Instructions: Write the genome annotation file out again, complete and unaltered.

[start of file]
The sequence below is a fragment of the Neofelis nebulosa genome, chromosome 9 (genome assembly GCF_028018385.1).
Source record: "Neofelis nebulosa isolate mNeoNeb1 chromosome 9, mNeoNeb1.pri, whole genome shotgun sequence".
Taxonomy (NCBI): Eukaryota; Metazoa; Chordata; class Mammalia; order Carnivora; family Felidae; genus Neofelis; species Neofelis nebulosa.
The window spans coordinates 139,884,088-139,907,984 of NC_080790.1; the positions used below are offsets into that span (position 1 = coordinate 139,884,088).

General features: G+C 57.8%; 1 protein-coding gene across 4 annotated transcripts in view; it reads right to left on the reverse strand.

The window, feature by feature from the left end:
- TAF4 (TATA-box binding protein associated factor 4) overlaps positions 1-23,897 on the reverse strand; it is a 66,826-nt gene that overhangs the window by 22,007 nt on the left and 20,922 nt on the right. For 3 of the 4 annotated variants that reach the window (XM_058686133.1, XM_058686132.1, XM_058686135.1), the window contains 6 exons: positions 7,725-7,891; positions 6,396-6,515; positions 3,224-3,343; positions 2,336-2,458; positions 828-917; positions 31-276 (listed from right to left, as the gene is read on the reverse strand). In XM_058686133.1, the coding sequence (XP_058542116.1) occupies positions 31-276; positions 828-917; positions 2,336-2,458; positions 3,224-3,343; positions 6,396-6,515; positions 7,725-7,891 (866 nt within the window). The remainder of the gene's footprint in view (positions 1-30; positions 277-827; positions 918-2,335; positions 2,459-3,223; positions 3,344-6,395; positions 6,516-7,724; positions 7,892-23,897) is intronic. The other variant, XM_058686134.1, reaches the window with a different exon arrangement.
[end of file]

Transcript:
The sequence below is a fragment of the Neofelis nebulosa genome, chromosome 9 (genome assembly GCF_028018385.1).
Source record: "Neofelis nebulosa isolate mNeoNeb1 chromosome 9, mNeoNeb1.pri, whole genome shotgun sequence".
Taxonomy (NCBI): Eukaryota; Metazoa; Chordata; class Mammalia; order Carnivora; family Felidae; genus Neofelis; species Neofelis nebulosa.
The window spans coordinates 139,884,088-139,907,984 of NC_080790.1; the positions used below are offsets into that span (position 1 = coordinate 139,884,088).

General features: G+C 57.8%; 1 protein-coding gene across 4 annotated transcripts in view; it reads right to left on the reverse strand.

The window, feature by feature from the left end:
- TAF4 (TATA-box binding protein associated factor 4) overlaps positions 1-23,897 on the reverse strand; it is a 66,826-nt gene that overhangs the window by 22,007 nt on the left and 20,922 nt on the right. For 3 of the 4 annotated variants that reach the window (XM_058686133.1, XM_058686132.1, XM_058686135.1), the window contains 6 exons: positions 7,725-7,891; positions 6,396-6,515; positions 3,224-3,343; positions 2,336-2,458; positions 828-917; positions 31-276 (listed from right to left, as the gene is read on the reverse strand). In XM_058686133.1, the coding sequence (XP_058542116.1) occupies positions 31-276; positions 828-917; positions 2,336-2,458; positions 3,224-3,343; positions 6,396-6,515; positions 7,725-7,891 (866 nt within the window). The remainder of the gene's footprint in view (positions 1-30; positions 277-827; positions 918-2,335; positions 2,459-3,223; positions 3,344-6,395; positions 6,516-7,724; positions 7,892-23,897) is intronic. The other variant, XM_058686134.1, reaches the window with a different exon arrangement.